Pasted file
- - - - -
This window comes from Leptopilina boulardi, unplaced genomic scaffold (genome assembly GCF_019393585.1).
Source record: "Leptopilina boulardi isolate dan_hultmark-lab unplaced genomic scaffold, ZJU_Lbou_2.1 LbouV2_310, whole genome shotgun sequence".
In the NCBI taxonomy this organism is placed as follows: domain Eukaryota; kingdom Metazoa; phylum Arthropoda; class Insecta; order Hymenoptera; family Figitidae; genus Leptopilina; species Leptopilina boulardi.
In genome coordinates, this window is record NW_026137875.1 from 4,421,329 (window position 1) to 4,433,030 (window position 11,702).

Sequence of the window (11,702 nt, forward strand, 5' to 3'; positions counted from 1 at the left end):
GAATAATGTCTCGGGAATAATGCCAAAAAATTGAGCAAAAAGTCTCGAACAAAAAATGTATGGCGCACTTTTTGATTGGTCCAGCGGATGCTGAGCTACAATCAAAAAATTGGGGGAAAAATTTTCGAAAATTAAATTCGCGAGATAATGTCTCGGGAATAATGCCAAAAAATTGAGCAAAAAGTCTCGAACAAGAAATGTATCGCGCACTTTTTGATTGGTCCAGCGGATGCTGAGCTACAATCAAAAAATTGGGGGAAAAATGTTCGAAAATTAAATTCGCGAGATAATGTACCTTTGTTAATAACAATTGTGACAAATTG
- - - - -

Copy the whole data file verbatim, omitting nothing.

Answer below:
This window comes from Leptopilina boulardi, unplaced genomic scaffold (genome assembly GCF_019393585.1).
Source record: "Leptopilina boulardi isolate dan_hultmark-lab unplaced genomic scaffold, ZJU_Lbou_2.1 LbouV2_310, whole genome shotgun sequence".
In the NCBI taxonomy this organism is placed as follows: domain Eukaryota; kingdom Metazoa; phylum Arthropoda; class Insecta; order Hymenoptera; family Figitidae; genus Leptopilina; species Leptopilina boulardi.
In genome coordinates, this window is record NW_026137875.1 from 4,421,329 (window position 1) to 4,433,030 (window position 11,702).

Sequence of the window (11,702 nt, forward strand, 5' to 3'; positions counted from 1 at the left end):
GAATAATGTCTCGGGAATAATGCCAAAAAATTGAGCAAAAAGTCTCGAACAAAAAATGTATGGCGCACTTTTTGATTGGTCCAGCGGATGCTGAGCTACAATCAAAAAATTGGGGGAAAAATTTTCGAAAATTAAATTCGCGAGATAATGTCTCGGGAATAATGCCAAAAAATTGAGCAAAAAGTCTCGAACAAGAAATGTATCGCGCACTTTTTGATTGGTCCAGCGGATGCTGAGCTACAATCAAAAAATTGGGGGAAAAATGTTCGAAAATTAAATTCGCGAGATAATGTACCTTTGTTAATAACAATTGTGACAAATTG